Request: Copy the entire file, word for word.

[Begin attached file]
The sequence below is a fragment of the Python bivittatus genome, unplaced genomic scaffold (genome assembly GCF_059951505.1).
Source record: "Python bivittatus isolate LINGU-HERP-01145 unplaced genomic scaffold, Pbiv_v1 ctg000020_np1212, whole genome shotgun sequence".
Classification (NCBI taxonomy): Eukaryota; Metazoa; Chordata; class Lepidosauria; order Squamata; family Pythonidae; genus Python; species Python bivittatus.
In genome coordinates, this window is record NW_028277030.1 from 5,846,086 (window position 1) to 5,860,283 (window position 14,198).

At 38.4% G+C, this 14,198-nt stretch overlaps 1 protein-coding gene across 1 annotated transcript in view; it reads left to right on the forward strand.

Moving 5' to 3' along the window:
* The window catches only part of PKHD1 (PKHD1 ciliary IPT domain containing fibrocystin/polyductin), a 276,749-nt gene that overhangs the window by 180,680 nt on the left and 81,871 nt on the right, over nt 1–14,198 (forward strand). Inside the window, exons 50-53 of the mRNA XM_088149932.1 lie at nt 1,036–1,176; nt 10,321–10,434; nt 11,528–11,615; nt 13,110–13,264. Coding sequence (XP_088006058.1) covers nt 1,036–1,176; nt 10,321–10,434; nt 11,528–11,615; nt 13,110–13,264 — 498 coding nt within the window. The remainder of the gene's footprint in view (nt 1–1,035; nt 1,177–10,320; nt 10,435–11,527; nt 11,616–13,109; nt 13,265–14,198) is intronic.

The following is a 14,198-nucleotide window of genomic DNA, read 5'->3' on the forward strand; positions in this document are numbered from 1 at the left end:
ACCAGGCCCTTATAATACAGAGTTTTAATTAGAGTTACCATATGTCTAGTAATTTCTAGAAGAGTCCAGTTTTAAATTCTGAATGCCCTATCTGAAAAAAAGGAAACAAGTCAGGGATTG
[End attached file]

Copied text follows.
The sequence below is a fragment of the Python bivittatus genome, unplaced genomic scaffold (genome assembly GCF_059951505.1).
Source record: "Python bivittatus isolate LINGU-HERP-01145 unplaced genomic scaffold, Pbiv_v1 ctg000020_np1212, whole genome shotgun sequence".
Classification (NCBI taxonomy): Eukaryota; Metazoa; Chordata; class Lepidosauria; order Squamata; family Pythonidae; genus Python; species Python bivittatus.
In genome coordinates, this window is record NW_028277030.1 from 5,846,086 (window position 1) to 5,860,283 (window position 14,198).

At 38.4% G+C, this 14,198-nt stretch overlaps 1 protein-coding gene across 1 annotated transcript in view; it reads left to right on the forward strand.

Moving 5' to 3' along the window:
* The window catches only part of PKHD1 (PKHD1 ciliary IPT domain containing fibrocystin/polyductin), a 276,749-nt gene that overhangs the window by 180,680 nt on the left and 81,871 nt on the right, over nt 1–14,198 (forward strand). Inside the window, exons 50-53 of the mRNA XM_088149932.1 lie at nt 1,036–1,176; nt 10,321–10,434; nt 11,528–11,615; nt 13,110–13,264. Coding sequence (XP_088006058.1) covers nt 1,036–1,176; nt 10,321–10,434; nt 11,528–11,615; nt 13,110–13,264 — 498 coding nt within the window. The remainder of the gene's footprint in view (nt 1–1,035; nt 1,177–10,320; nt 10,435–11,527; nt 11,616–13,109; nt 13,265–14,198) is intronic.

The following is a 14,198-nucleotide window of genomic DNA, read 5'->3' on the forward strand; positions in this document are numbered from 1 at the left end:
ACCAGGCCCTTATAATACAGAGTTTTAATTAGAGTTACCATATGTCTAGTAATTTCTAGAAGAGTCCAGTTTTAAATTCTGAATGCCCTATCTGAAAAAAAGGAAACAAGTCAGGGATTG